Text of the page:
In recent years, there’s been plenty of talk about a rising tick population across America. In part a result of this growth, “vector-borne” illnesses (or illnesses passed by blood-feeding) have tripled in the US since 2004. Because Coloradans tend to spend so much time outside, this can pose a major health concern. In Colorado, ticks are known to carry two viruses – Colorado tick fever and the more serious Powassan virus. They also carry Rocky Mountain spotted fever – a bacteria disease – and tularemia – an infection. There’s also debate about whether or not Lyme disease – perhaps the most well-known tick-spread illness – is present in Colorado. Recognizing the symptoms of these conditions can be just as important as knowing how to prevent getting bitten, as some illnesses can be life-altering in a big way and at times, life-threatening.
FIRST… population growth among tick species indicates that this year will be a rough one when it comes to preventing the spread of tick-borne disease. Here are a few reasons why ticks are thriving:
1. Warm Temperatures – Ticks are dependent on warm weather to survive and when a year as been warmer, ticks thrive. Trends in Colorado have shown a warm year.
2. Population Growth – As more people build, more wild areas home to ticks are torn down. After the new construction is complete, ticks tend to stick around their stomping grounds. This is one reason to be especially cautious of ticks on pets, even if you’re in a neighborhood. If it’s a new development, there’s a good chance the ticks are still there.
3. Booming Deer Populations – Growing numbers of deer in Colorado, especially in urban spots like Colorado Springs, mean that hosts are easier to find for ticks. This becomes an even bigger issue when wildlife and humans start to mix.
4. Increase in Outdoor Recreation – As more potential hosts (humans and pets) come to the tick’s natural habitat, there’s a greater potential for the tick to latch onto something that will take them to another location. This makes it easier for ticks to spread.
5. Birds Altering Habits – A side effect of warmer temperatures, some birds are taking new routes on their migratory patterns. This makes it easier for bird-transported ticks to spread to new areas.
NEXT… let’s take a look at ways to prevent tick bites. According to the CDC, there are a few key tactics that help decrease the risk.
1. Avoid Direct Contact – If you want to avoid ticks, avoid the places they hang out. Stay on the trails, avoid brushy areas, and don’t walk through tall weeds or grass.
2. Use Repellent – Products that contain DEET or permethrin are shown to prevent tick bites. DEET can be used on skin and permethrin can be used on clothing, remaining protective through several washes. Keep in mind that repellent can be sprayed on tents and other gear. Here’s a tool designed by the EPA to help you find the right repellent fit.
3. Wear Protective Clothing – The less skin you’ve got showing, the less likely you are to get bitten. Things like long-sleeves and hats are often the first-line of defense against tick bites.
4. Inspect, Inspect, Inspect – Once you’re headed back inside from your outdoor activity, closely inspect yourself and pets that may have been exposed to ticks. Ticks tend to like darker spots on the body – like the belly button – and hair.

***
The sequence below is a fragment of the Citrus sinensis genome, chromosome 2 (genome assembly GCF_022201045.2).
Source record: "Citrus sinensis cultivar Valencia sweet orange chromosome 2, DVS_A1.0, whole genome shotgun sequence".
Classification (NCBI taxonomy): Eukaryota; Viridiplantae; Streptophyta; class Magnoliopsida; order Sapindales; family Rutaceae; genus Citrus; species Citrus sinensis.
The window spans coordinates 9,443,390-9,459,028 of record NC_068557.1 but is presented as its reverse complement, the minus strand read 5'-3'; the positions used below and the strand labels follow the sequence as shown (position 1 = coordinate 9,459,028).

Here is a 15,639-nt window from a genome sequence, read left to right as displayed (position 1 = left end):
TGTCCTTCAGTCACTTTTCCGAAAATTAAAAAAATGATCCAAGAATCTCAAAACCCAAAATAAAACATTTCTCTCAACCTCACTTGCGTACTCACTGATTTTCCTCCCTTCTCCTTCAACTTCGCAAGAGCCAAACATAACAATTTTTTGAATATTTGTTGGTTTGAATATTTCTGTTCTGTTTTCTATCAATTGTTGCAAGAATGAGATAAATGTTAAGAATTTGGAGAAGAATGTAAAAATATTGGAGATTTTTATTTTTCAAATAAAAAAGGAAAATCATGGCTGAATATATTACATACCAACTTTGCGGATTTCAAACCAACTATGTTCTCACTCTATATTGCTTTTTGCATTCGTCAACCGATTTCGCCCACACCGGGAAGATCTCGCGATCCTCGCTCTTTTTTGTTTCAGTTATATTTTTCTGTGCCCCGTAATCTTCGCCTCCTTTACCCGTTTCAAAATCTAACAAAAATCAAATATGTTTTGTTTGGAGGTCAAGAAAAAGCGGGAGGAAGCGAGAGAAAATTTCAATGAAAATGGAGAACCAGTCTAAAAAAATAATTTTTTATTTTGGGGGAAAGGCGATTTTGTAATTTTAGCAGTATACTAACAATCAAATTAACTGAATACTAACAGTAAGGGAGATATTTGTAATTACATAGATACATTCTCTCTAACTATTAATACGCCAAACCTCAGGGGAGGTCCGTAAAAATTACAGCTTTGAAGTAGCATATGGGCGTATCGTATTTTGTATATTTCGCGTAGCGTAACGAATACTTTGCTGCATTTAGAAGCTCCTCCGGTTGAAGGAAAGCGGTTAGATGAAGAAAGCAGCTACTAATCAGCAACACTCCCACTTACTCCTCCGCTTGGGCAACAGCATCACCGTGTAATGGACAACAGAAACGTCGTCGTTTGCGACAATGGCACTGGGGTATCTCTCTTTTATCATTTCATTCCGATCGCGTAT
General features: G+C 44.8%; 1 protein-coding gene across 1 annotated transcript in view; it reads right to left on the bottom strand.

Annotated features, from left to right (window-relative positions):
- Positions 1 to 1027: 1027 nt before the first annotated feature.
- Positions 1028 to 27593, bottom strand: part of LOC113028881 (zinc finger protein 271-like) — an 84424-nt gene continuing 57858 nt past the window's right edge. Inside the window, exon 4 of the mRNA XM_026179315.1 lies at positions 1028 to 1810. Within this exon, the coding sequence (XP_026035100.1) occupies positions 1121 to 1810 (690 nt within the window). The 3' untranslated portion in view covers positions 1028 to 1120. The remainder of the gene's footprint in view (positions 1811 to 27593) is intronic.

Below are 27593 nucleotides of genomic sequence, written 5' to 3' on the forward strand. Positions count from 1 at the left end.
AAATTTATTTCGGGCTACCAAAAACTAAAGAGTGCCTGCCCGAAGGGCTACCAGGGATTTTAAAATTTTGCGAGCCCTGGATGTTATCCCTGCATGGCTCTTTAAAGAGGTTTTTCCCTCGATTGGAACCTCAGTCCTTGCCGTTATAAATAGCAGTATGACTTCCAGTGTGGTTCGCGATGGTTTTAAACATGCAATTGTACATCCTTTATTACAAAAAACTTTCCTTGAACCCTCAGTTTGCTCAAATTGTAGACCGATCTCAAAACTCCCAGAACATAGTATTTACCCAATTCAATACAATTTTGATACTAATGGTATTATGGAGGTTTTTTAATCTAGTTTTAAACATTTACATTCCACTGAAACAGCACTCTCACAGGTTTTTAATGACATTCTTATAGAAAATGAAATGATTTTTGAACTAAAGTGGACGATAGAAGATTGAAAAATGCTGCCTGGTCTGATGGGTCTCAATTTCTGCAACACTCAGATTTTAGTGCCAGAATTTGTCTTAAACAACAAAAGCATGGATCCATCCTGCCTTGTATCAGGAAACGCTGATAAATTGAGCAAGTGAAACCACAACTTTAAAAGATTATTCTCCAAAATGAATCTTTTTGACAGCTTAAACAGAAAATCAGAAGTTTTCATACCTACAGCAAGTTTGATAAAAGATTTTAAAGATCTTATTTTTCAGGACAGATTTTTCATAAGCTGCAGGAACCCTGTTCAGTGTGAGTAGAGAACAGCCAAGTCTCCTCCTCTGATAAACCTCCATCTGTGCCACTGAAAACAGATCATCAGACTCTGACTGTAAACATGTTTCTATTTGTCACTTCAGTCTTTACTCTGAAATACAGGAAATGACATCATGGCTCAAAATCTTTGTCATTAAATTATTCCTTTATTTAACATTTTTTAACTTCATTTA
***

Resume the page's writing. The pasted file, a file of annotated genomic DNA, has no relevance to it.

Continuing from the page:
LAST… let’s look at how to identify symptoms of a bite. While symptoms vary by condition, here are a few common symptoms to look for.
Author’s Note: The following medical information is not expert opinion, this content is simply based on experience in the outdoors and research on the topic. If you’d like more information, please consult a medical professional. Additionally, here’s a link to the official CDC page about ticks and their bites.
1. Fever and Chills – This is the most common and consistent symptom of a dangerous tick bite. If you start feeling either of these things and think there’s a chance you’ve been exposed, keep in mind that the symptom could be from a tick bite. Keep a close eye out for additional symptoms and consider consulting a medical professional.
2. Aches and Pain – Things like muscle/joint pain, headaches, and fatigue can be a symptom of a tick bite. Severity tends to vary wildly and awareness of it often depends on the individual’s pain tolerance.
3. Rash – Different tick-borne illnesses can carry different and distinctive rashes. For example, a Lyme Disease rash can carry a bulls-eye shaped rash, while Rocky Mountain Spotted Fever can fill someone’s arm will tiny sores. If you develop a strange rash after being outside, keep in mind that it could be from a tick bite. Self-diagnosis can, at times, be effective by photo comparison, though getting an expert opinion is never a bad idea.
Just because tick-season might be a bad one this year, it doesn’t mean you should avoid the outdoors. Just be aware of tick-borne illness symptoms and how to prevent bites. If you exercise caution, your chances of a close encounter with a dangerous tick are immediately lower. If you think you’ve been bitten and are showing signs of symptoms, consult a medical professional.
Author’s Note: This medical information is not expert opinion, this content is simply based on experience in the outdoors and research on the topic. If you’d like more information, please consult a medical professional. Additionally, here’s a link to the official CDC page about ticks and their bites.
*Note: The term “tick explosion” comes from an interview by Boston 25 in which a tick expert was discussing a widespread boom in tick population.
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